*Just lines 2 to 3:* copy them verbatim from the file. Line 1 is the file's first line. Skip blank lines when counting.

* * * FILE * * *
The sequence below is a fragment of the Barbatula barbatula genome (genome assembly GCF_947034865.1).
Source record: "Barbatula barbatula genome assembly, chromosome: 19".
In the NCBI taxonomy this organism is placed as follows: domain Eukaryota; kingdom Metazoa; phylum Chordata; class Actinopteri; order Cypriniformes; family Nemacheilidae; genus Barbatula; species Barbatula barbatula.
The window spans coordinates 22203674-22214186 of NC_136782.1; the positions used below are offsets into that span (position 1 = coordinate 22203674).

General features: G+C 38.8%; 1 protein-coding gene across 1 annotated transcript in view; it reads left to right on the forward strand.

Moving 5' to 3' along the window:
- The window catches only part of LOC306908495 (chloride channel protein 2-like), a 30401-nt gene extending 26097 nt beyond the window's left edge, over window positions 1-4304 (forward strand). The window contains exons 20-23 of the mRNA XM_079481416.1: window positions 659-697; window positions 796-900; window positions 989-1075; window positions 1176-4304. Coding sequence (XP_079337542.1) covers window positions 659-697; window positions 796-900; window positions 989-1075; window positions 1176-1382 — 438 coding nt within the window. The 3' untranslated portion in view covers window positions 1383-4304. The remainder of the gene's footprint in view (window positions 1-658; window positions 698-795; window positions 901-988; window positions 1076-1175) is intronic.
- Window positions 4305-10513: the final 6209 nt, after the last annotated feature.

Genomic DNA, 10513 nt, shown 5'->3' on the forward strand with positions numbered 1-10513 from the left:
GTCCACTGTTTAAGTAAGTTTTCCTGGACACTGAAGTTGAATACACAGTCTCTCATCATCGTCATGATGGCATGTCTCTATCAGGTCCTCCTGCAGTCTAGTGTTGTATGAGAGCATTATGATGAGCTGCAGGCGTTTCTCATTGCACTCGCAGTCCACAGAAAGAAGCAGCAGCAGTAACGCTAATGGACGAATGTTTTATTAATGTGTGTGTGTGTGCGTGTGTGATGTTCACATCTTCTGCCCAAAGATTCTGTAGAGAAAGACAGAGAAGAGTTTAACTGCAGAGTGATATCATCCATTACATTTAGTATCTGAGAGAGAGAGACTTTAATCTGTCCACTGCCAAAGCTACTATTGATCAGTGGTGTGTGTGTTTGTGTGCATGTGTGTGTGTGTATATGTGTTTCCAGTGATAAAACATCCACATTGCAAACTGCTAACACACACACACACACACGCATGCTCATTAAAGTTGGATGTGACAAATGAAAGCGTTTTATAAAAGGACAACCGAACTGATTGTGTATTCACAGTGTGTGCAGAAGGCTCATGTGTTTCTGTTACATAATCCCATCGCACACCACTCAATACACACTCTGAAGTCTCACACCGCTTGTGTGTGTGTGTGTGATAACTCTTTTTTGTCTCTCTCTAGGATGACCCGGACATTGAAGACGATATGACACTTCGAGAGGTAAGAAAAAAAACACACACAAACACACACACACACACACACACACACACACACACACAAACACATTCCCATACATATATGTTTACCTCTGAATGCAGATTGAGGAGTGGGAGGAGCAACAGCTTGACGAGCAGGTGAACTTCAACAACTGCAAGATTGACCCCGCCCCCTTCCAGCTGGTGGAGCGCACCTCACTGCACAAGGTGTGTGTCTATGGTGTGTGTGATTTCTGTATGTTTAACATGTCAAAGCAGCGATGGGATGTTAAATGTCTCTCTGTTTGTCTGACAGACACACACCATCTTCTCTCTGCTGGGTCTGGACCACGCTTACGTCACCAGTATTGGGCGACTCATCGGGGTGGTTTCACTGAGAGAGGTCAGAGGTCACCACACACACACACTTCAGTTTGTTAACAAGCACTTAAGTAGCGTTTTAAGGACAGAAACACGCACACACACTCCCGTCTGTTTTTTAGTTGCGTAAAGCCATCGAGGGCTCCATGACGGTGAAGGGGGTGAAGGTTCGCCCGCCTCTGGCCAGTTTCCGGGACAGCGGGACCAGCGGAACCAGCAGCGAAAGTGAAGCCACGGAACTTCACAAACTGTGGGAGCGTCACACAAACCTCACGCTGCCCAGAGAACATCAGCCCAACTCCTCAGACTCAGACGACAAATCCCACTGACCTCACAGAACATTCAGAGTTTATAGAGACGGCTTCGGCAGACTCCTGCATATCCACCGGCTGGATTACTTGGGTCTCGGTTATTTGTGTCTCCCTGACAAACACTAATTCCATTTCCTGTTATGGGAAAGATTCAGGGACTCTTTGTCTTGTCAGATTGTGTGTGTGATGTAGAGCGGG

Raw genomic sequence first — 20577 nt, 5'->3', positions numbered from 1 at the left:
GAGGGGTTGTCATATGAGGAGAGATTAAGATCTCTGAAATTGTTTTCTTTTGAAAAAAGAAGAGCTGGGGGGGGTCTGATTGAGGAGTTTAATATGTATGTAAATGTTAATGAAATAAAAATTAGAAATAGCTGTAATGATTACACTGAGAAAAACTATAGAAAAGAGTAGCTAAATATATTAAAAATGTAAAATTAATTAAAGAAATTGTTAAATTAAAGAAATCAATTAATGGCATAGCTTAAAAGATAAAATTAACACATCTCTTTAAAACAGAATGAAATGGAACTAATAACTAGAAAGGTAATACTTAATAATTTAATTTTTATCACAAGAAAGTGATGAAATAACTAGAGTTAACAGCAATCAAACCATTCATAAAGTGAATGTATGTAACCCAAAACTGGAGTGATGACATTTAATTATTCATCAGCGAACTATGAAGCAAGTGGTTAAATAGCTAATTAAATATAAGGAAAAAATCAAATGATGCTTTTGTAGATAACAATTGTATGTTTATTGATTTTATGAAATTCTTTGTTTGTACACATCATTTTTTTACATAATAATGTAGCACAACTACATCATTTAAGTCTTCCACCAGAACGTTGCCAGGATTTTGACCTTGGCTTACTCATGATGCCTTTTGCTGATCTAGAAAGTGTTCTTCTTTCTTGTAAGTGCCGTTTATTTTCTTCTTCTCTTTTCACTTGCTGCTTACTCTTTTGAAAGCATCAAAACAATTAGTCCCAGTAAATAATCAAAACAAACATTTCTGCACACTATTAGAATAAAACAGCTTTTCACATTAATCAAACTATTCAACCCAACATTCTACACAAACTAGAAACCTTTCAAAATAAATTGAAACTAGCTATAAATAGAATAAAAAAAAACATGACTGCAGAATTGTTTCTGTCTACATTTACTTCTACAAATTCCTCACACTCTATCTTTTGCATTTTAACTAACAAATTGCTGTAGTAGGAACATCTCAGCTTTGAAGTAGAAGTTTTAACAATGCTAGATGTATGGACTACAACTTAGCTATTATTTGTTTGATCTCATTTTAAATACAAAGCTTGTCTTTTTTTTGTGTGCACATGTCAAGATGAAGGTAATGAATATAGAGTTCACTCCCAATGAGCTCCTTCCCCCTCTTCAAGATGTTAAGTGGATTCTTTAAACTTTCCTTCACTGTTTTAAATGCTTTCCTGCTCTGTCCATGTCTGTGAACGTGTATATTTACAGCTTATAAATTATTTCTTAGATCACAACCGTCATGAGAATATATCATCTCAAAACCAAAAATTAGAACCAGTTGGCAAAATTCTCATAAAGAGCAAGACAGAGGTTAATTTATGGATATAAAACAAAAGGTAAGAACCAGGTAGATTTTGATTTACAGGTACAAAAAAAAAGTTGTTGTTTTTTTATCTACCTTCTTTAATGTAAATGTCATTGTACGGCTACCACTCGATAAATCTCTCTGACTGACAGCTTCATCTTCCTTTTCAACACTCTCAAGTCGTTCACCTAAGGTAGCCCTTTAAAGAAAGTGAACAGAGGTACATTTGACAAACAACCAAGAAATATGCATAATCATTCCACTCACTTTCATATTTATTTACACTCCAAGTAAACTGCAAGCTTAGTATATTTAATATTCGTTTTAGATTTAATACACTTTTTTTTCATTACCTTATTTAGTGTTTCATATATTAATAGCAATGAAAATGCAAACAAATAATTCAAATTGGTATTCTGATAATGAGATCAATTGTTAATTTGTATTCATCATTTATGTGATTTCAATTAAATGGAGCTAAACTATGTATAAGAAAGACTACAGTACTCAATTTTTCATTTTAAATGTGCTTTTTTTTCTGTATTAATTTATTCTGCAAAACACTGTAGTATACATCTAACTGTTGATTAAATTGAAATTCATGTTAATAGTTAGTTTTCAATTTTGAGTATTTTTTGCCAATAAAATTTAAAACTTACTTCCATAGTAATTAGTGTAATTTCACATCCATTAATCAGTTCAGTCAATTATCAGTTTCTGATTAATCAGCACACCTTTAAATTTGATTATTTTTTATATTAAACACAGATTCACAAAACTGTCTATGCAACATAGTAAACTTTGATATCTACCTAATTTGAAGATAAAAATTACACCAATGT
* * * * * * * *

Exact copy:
Source record: "Barbatula barbatula genome assembly, chromosome: 19".
In the NCBI taxonomy this organism is placed as follows: domain Eukaryota; kingdom Metazoa; phylum Chordata; class Actinopteri; order Cypriniformes; family Nemacheilidae; genus Barbatula; species Barbatula barbatula.